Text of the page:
The English Bulldog originated in theBritish Isles, descended from the ancient Asiatic mastiff. The dog was given the name “bull” because of its use in bull baiting and for their robust look of a little bull. They were aggressive, ferocious and courageous with the power to attack full grown bulls, which they did in arena combat before the practice was banned by law in the 19th century. The bulldogs would attack from the bottom up going underneath the bull and aiming for the neck, making it hard for the bull to fight back. Today’s bulldog has a very different temperament from those of his ancestors, but still retains a strong determination.

The English Bulldog is a wide, medium sized, compact dog, with short legs. The body and head are massive with extra skin on both the skull and forehead falling in folds. The cheeks extend to the sides of the eyes. The muzzle is wide, short and pug with a broad, deep stop. The black nose is broad with large nostrils. The dark eyes are deep set. The rose ears are small, thin and set high on the head. The jaws are massive, very broad, and square with hanging upper lips. The teeth should have an under bite. The tail is either straight or screwed and carried low. The short, flat coat is straight, smooth and glossy. Coat colors include red brindle, and other shades of brindle, solid white, solid red, fawn, fallow, piebald, pale yellow or washed-out red or white or a combination of these colors.

Although the English Bulldogs appearance can be somewhat intimidating, it is among the gentlest of dogs.  Just the same it will see off any intruder, and few would risk a close encounter with a dog brave enough to bait a bull.  It is described as a very affectionate and dependable animal, gentle with children, but known for its courage and its excellent guarding abilities. Bullheaded and determined, this breed can be very persistent. They do not give up easily. Bulldogs are very much a peoples dog seeking out human attention and loving every bit it can get!!  A lot of human attention is required for the breed’s happiness.  Some English Bulldogs can be a bit dominating and need an owner who knows how to display strong leadership and understands alpha canine behavior.   A Bulldog who understands it’s *place* in the human pack, is nice to, and reliable with all people. This breed is good with family pets, but some can be combative with strange dogs if they do not see themselves as followers in their pack.  When Bulldogs are young, they are full of energy, but slow down as they get older. They snore very loudly, most have drool and slobber tendencies and are messy eaters. Bulldogs who display guarding, behaviors, such as guarding furniture, food, toys, or other spots in the house, or who are dog aggressive, do not have humans who are being the dogs pack leader. This behavior only happens when dogs are allowed to take over. These behaviors can be corrected when the owners start displaying the proper leadership. Dogs who feel they need to run the home are not as happy as dogs who know they are human followers, as it is very stressful for a dog to need to keep “his” humans in line.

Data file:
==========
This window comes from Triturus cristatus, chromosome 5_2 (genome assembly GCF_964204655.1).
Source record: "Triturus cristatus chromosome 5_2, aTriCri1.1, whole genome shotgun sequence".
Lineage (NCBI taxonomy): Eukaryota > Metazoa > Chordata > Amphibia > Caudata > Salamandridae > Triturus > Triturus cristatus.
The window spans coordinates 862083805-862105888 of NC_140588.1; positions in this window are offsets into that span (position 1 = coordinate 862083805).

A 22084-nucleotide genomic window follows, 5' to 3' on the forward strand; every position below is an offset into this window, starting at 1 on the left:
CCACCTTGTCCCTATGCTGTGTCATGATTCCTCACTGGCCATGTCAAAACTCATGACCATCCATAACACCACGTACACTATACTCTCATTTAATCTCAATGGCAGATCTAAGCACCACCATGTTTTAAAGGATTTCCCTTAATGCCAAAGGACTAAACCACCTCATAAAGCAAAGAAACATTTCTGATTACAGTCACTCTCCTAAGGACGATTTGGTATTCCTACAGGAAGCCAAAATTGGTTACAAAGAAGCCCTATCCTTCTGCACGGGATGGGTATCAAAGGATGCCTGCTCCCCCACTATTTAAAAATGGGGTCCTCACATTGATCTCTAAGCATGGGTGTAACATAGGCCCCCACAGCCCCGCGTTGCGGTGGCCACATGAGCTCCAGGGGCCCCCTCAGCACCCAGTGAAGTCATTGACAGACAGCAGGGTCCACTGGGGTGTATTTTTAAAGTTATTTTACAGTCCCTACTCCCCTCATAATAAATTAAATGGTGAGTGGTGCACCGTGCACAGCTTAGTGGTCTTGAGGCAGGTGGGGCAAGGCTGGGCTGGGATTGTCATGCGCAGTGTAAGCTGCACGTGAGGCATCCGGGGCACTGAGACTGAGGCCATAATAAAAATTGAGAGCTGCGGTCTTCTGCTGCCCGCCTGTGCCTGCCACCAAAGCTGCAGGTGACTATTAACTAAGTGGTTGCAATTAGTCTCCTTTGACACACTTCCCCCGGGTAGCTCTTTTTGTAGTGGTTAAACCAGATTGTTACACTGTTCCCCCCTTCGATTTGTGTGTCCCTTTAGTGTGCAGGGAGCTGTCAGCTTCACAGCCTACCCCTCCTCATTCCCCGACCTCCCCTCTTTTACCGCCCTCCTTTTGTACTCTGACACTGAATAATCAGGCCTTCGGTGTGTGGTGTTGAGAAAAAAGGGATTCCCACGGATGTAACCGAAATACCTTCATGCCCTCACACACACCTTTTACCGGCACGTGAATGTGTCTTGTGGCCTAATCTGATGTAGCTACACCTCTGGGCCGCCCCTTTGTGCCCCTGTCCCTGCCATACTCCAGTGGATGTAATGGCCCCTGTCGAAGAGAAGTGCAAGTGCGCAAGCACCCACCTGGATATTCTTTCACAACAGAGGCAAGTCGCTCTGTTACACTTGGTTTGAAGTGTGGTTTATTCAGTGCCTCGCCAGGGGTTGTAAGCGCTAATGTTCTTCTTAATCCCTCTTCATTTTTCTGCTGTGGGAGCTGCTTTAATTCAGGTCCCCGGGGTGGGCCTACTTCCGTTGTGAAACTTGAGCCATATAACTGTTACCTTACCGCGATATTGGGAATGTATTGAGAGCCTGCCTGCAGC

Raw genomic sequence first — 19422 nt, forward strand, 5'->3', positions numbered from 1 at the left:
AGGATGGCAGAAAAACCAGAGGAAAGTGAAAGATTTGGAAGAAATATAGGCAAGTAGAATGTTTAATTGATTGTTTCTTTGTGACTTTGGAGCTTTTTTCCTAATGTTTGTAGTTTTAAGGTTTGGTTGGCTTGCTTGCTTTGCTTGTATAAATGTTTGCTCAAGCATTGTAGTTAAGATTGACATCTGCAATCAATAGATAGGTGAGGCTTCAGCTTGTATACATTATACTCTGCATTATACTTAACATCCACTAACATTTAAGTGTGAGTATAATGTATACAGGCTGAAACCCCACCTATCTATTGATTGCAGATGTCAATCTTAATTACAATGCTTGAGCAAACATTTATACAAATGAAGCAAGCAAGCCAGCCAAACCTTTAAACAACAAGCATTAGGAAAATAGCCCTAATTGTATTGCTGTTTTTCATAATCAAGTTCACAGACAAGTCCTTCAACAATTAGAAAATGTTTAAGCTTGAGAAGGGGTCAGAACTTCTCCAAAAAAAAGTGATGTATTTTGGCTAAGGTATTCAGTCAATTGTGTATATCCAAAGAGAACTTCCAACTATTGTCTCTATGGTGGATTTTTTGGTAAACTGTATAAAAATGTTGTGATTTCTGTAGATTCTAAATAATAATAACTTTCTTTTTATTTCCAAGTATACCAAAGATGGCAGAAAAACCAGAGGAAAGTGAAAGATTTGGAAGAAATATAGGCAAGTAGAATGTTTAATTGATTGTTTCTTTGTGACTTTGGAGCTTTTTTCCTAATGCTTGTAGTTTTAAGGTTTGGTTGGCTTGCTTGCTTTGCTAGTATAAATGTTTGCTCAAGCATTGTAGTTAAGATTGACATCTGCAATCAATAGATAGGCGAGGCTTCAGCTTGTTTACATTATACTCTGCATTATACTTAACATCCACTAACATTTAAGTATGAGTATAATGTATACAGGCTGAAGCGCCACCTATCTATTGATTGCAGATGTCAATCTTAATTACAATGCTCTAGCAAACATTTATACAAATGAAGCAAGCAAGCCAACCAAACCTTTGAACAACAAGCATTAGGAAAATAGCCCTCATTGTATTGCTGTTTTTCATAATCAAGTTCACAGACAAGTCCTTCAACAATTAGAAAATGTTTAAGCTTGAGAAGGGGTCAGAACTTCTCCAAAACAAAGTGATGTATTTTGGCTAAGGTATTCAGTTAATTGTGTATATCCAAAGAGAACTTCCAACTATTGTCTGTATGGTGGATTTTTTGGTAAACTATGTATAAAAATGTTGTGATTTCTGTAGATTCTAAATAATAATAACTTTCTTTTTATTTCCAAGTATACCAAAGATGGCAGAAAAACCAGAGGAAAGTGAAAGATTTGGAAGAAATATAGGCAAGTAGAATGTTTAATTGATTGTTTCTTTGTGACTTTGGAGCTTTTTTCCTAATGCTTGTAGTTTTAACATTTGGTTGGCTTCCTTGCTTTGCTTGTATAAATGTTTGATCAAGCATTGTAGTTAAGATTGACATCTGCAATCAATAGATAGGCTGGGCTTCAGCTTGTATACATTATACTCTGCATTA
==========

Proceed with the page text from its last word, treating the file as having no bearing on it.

The English Bulldog is good for apartment life. They are very inactive indoors and will do okay without a yard. This breed is an indoor dog. Bulldogs do best in temperate climates as the breed can chill easily in cold weather and have trouble cooling off in very hot weather.

The English Bulldog needs to be taken on a daily walk to fulfill their primal canine instinct to migrate. Those individuals who do not get this need met are more likely to have bahavior issues.  While out on the walk the dog must be made to heel beside or behind the person holding the lead, as in a dog’s mind the leader leads the way, and that leader needs to be the human. Teach them to enter and exit all door and gateways after the human. English Bulldogs who are in good shape are capable of moving very quickly for short periods of time.